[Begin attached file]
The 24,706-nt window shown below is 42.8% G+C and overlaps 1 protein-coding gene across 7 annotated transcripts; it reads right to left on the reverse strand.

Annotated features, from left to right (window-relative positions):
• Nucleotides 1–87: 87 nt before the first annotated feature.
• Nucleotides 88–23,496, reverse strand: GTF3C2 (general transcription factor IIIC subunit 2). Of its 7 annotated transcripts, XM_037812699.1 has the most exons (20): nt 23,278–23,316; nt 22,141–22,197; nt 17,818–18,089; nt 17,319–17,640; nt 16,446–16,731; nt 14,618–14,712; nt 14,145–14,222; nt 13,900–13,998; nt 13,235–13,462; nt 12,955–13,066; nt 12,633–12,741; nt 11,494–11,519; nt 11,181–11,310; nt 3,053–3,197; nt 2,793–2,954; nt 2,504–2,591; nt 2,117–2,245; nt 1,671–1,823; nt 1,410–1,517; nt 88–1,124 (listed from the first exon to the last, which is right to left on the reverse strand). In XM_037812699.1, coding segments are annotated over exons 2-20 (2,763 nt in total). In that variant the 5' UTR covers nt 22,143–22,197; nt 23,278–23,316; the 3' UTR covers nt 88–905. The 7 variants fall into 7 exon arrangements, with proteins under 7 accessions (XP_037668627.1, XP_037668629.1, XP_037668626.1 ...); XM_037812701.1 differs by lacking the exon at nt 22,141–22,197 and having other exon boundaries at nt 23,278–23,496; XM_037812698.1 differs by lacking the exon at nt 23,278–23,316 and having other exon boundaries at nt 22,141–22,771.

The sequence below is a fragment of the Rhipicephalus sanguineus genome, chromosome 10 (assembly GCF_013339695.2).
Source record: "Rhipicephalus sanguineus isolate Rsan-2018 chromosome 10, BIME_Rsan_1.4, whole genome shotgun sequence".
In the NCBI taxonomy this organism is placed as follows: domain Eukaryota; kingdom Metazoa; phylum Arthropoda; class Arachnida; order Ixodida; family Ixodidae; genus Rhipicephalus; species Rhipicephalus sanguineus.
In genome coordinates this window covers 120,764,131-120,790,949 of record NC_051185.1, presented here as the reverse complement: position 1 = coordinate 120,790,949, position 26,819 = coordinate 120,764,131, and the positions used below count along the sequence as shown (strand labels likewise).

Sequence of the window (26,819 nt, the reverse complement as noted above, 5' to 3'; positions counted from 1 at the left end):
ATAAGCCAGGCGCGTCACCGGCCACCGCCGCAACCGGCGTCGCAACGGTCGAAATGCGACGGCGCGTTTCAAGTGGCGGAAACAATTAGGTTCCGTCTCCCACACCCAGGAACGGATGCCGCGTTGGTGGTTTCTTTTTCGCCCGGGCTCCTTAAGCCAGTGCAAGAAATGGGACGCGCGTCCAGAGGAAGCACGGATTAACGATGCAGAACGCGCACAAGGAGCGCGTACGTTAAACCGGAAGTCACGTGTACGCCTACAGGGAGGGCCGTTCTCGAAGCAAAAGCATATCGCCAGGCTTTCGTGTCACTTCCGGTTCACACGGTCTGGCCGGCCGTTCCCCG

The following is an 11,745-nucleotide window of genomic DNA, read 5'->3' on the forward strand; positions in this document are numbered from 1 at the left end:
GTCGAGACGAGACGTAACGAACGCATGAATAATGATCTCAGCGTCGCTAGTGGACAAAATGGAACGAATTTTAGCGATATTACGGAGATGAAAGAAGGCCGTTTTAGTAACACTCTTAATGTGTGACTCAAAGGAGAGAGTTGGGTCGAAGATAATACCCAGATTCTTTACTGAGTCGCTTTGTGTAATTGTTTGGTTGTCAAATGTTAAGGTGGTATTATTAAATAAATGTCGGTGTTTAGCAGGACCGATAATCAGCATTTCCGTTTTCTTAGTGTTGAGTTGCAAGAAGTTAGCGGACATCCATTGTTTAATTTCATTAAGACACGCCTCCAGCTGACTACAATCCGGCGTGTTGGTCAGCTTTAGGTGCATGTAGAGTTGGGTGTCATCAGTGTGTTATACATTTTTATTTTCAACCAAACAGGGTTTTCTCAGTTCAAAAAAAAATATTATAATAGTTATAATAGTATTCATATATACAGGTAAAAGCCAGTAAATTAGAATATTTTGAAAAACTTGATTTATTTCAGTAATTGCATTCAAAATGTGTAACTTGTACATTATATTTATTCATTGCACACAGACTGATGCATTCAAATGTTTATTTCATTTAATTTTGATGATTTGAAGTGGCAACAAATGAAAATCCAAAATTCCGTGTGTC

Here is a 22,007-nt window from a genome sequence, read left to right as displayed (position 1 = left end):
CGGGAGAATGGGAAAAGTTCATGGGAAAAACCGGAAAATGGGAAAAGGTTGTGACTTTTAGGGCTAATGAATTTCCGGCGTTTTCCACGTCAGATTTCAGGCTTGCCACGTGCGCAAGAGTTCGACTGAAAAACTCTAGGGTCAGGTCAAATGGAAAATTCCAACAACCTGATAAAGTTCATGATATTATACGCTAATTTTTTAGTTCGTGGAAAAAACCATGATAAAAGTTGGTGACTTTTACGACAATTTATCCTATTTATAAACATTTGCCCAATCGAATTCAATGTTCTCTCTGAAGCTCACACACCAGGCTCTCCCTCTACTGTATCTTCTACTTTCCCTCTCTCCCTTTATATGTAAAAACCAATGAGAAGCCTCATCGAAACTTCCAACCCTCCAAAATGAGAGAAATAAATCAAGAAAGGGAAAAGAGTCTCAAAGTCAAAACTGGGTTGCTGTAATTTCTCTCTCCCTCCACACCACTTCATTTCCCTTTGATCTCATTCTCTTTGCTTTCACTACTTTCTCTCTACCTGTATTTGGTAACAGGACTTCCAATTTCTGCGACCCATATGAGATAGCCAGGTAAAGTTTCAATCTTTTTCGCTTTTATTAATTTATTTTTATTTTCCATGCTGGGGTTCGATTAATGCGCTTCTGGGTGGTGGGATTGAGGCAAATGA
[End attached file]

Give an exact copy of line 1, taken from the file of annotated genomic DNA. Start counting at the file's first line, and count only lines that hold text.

The 24,706-nt window shown below is 42.8% G+C and overlaps 1 protein-coding gene across 7 annotated transcripts; it reads right to left on the reverse strand.